In addition to ACH-806, we have performed resistance selection studies with 10 analogs of ACH-806. The A39V mutation was detected in most of the replicon clones obtained from selection with these analogs. However, the C16S mutation was also detected in a few clones. Although we do not know the exact reason why this is, we suspect that it is related to how ACH-806 acts. Unlike viral enzyme inhibitors which inhibit enzymatic activities through direct binding to the viral enzymes, ACH-806 acts by interrupting the interaction between two viral proteins through binding to one of them. It is possible that a mutation conferring resistance may depend on changes in other amino acid residues involved in the interaction between NS3 and NS4A. Amino acid differences are not unusual among replicon cellular lines and are observed within a replicon cellular line under various passaging. For example, we have seen different nonconsensus mutations in replicon molecules isolated from the Huh-9-13 cell line at various times (data not shown). Consequently, replicons carrying different resistant mutations could emerge in one replicon cellular line from different selections with ACH-806. A similar phenomenon was observed for BMS-378806, an HIV entry inhibitor (25). BMS-378806 acts by interrupting the binding of the HIV-1 envelope protein, gp120, to cellular CD4 receptors. The major resistance mutation, in one selection, is at amino acid 426 of gp120 and, in another selection, at amino acid 475 of gp120, even though the two parental viruses do not differ significantly in their gp120 sequences (i.e., they are both derived from the same strain) (1, 40). This is in great contrast to 3TC (an HIV reverse transcriptase inhibitor). The mutation at amino acid 184 of reverse transcriptase is always found no matter what viral strains are used for the selection of variants resistant to 3TC.
Mechanism-of-action studies with ACH-806 have revealed that the inhibitor prevents the proper formation of replication complexes by binding selectively to NS4A (14; Yang et al., unpublished). Although no resistance mutation is found in NS4A, the location of both the C16 and the A39 resistance mutations is intriguing. The NS3 protease domain complexes with NS4A and adopts a chymotrypsin-like folding pattern composed of a C-terminal six-stranded β barrel and an N-terminal eight-stranded β barrel (16, 35, 58). The catalytic triad histidine 57, aspartate 81, and serine 139 is located between the two domains. One of the β strands in the N-terminal barrel is composed of the central region of NS4A (21 to 32 amino acids), which interacts extensively with the A1 and A0 β strands of NS3 (16). These structural observations are in agreement with the results generated by deletion mutagenesis that indicate the interaction domain of NS4A and NS3 lies in the N terminus of NS3 (11, 46). The location of Cys 16 is in the α0 helix that is involved in hydrophobic interactions with Val 24 and Val 26 of NS4A. The distance between Cys 16 (Cβ) and Val 26 (CG1) is 4.1 Å. The location of Ala 39 is in a loop between the A1 and B1 β strands of the NS3 N-terminal region. This loop is close to the N terminus of the cofactor part of NS4A (21 to 32 residues). Although modeling of the local structure shows that the spatial distance between Ala 39 (Cβ) and Gly 21 (Cα) of NS4A is 7.3 Å, it is unclear if Ala 39 could interact with other parts of NS4A since no structural information beyond the cofactor part of NS4A is currently available. Nevertheless, based on this information as well as the evidence that ACH-806 acts by binding to NS4A, we propose a model. When ACH-806 binds to NS4A, the binding affinity of NS4A to NS3 is reduced, resulting in several changes in replication complexes, including the impairment of certain NS4A-dependent cleavages, the reduced stability of NS3 and NS4A and other potential changes (14; Yang et al., unpublished). We believe that the mutations on the N terminus of NS3 (the C16S or the A39V mutation) alter the interaction between NS3 and NS4A so that the binding affinity of NS4A to NS3 is restored. We do not know the exact reason why no resistance mutation is identified in NS4A, where the inhibitor binds. There are precedents, though, where resistance mutations are not located in the protein to which the inhibitor binds. For example, resistance mutations are mapped to HIV envelope protein gp120, not to the CCR5 coreceptor where CCR5 antagonists bind (19, 33, 51, 57) because of the impossibility for the gene encoding CCR5 coreceptor, a host gene, to mutate. By a similar, though not the same, analogy, if the mutations in NS4A are not as tolerant as the mutations at the N terminus of NS3 to replicon growth, the replicons carrying the mutations at the N terminus of NS3 could be selected more readily under ACH-806 treatment. The lack of a significant growth disadvantage for either the A39V or the C16S replicon variant (Fig. (Fig.4)4) is supportive for this assumption.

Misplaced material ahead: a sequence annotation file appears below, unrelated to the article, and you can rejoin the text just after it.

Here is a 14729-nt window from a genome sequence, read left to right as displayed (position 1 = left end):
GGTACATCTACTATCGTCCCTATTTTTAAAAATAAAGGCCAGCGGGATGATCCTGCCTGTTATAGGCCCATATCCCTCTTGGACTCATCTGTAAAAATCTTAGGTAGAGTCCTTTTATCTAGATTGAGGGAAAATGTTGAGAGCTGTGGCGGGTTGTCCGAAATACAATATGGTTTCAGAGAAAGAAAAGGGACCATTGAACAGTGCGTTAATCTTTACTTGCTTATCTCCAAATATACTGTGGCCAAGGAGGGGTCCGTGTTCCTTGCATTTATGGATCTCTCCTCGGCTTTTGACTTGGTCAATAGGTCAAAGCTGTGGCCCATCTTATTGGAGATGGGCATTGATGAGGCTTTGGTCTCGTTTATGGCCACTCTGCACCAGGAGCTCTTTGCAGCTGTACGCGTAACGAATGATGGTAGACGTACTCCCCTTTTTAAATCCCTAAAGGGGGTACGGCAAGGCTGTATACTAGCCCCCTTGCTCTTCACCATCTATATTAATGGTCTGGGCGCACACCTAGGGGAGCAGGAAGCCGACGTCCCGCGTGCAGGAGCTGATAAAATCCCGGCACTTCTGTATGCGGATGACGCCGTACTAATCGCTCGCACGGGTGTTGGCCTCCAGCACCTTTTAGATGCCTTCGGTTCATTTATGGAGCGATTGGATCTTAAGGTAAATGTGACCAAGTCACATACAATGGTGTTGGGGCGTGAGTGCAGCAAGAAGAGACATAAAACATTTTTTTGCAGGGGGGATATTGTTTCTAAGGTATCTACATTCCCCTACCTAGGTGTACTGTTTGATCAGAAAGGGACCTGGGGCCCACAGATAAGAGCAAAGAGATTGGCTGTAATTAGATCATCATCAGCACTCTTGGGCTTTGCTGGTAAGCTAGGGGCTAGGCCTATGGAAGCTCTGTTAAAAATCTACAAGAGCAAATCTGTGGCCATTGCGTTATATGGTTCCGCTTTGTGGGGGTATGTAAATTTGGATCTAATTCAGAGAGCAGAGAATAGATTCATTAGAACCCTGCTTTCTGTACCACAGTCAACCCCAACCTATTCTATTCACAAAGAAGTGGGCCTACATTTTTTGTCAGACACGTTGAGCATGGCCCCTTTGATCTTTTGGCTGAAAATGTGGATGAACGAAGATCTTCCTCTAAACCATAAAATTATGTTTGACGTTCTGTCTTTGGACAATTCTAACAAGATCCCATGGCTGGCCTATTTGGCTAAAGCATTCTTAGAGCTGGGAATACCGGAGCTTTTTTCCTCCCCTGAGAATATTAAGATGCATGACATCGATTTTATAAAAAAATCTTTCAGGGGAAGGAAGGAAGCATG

This work has also demonstrated that ACH-806 and it analogs lack cross-resistance to other HCV inhibitors. ACH-806-resistant replicon cellular lines are susceptible to other HCV inhibitors, including HCV NS5B inhibitors, NS3 protease inhibitors, and IFN and ribavirin. Replicon cellular lines resistant to other classes of HCV inhibitors are as susceptible to ACH-806 as their parental replicon cellular line. No cross-resistance between ACH-806 and other HCV inhibitors provides further support for the conclusion that ACH-806 employs a novel mechanism for inhibiting HCV replication as well as a rationale for combining an agent of this class with NS5B polymerase inhibitors, NS3 protease inhibitors, and IFN and/or ribavirin in the treatment of HCV-infected patients.
We thank Jane Thanassi for help with manuscript preparation.
Published ahead of print on 14 April 2008.